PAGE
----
Penny Arcade does not want you to think her nostalgic, because she is not nostalgic for the bad times across the last five decades. Instead she wants you to know she longs for the better times, she longs for a world long ago that has not been gentrified and dominated by the media and by technology.  Born Susana Ventura into an immigrant Italian family in America, she has had quite the resume and quite the adventure so far, being noted as one of a group of artists who helped create performance art as we know it.

Penny is a force of nature, a big and boisterous life coach who refuses to give up her youth after decades of wasting it, she claims.  An intelligent tour de force of a performer, her show unfortunately just isn’t funny. This is a seriously great fringe festival show that takes the audience on a sociology and history lesson, but it isn’t comedy and unfortunately we spend more time laughing at her self deprecating humour, or scoffing and agreeing with her, but we’re not full on laughing.

She proclaims that she is in the control group outside of this progressive technological experiment, and that everyone born after the 1980s will never know the world she lived in, never know a life not drowning in subversive main stream media and advertising.

While she’s not wrong, she would do well to ease up on the attack on Generation Y– although, this sensitivity and “complaint” I am making is exactly what she warned of, that our generation is too sensitive, we are victims, we are spineless and too eager to grow up and waste our youth. Maybe parts of this are right, and parts are slightly offensive broad generalization, but, as part of this younger generation in a crowd of people more my parents age, I did feel a little isolated from the performance during this part. Then again, she states mid-show that she does not care if us journalists agree with her, she is expressing herself and her opinion and her individuality.  It’s worth noting the over 30s were LOVING the entire show, but those 40-50s loved it as they related to the content growing up, and about their children.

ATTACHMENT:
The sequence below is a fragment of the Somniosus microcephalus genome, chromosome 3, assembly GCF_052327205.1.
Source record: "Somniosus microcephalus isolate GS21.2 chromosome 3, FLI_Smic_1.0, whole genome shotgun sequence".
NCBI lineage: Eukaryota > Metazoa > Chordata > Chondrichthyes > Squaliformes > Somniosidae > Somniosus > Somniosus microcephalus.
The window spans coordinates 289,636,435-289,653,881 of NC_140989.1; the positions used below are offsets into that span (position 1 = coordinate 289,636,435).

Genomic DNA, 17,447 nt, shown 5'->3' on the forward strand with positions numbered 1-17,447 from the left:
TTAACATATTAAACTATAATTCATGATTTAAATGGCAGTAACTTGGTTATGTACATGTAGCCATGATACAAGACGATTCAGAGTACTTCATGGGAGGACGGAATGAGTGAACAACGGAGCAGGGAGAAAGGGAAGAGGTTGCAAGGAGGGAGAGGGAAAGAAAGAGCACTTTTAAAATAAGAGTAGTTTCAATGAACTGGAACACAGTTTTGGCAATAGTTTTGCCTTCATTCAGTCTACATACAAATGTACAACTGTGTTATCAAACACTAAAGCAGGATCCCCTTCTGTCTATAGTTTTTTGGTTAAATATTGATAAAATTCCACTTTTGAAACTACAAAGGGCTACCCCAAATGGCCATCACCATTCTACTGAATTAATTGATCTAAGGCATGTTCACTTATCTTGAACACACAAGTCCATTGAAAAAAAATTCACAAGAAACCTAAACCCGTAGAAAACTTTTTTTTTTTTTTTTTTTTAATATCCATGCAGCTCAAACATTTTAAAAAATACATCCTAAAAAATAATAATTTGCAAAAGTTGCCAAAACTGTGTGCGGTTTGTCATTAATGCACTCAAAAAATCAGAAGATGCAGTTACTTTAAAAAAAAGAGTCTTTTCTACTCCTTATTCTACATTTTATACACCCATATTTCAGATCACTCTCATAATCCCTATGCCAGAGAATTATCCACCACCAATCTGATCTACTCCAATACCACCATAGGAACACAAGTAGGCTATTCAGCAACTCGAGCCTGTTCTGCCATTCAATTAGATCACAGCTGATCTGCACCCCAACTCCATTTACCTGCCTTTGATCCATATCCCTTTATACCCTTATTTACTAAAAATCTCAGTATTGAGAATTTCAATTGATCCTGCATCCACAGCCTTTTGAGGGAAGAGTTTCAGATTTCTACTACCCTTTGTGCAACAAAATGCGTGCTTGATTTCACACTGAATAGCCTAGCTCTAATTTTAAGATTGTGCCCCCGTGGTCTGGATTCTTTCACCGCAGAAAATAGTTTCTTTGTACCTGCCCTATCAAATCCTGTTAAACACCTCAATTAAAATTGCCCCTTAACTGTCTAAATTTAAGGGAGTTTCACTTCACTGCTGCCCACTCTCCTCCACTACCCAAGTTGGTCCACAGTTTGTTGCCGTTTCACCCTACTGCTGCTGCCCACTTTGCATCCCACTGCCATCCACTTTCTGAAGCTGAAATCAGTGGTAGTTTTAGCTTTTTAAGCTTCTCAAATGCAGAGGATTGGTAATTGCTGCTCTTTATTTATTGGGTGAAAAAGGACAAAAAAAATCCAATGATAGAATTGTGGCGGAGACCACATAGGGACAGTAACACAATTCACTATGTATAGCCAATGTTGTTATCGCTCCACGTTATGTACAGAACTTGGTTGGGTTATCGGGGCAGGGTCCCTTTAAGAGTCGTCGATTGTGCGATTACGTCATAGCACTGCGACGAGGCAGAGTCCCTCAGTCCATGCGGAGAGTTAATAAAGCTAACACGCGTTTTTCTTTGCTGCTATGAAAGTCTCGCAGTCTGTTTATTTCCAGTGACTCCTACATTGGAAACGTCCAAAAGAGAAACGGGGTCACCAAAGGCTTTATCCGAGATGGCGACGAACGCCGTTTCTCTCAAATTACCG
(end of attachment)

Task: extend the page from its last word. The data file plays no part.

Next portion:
Her razor sharp satire is not lost on the audience but sometimes falls flat, but the crowd certainly becomes more and more worked up as the show goes on. While her soundscape that crosses four decades of pop culture is mixed live, it could use a little more rehearsal and better transitions, as her unending energy races along and snowballs, often leaving her hanging on a little too long to deliver her line. While these pauses aren’t too awkward, the audience who came to laugh and enjoy a comedy festival show may be a little disappointed. The lighting that accompanies her soundscape mixing is well done within the Speigeltent’s parameters but is plagued by the same little delays the music is.

I will note that her discussion on trigger warnings as political correctness rubbed me the wrong way as she goes beyond the line of funny and drifts well into insensitive.

Regardless, this is an electric journey into New York’s cultural history and the gentrification of the world around us, which makes for an entertaining evening. She taps into our rift of Melbourne versus other Australian cities, and her larger than life personality and aggressive humour is like my feisty grandmother incarnate. Penny is an artist trying to put some colour back into a world she sees turning grey, and sees the potential in all of her audience members, for their ability to be individual and creators, to navigate us out of this doomsday fantasy.

 

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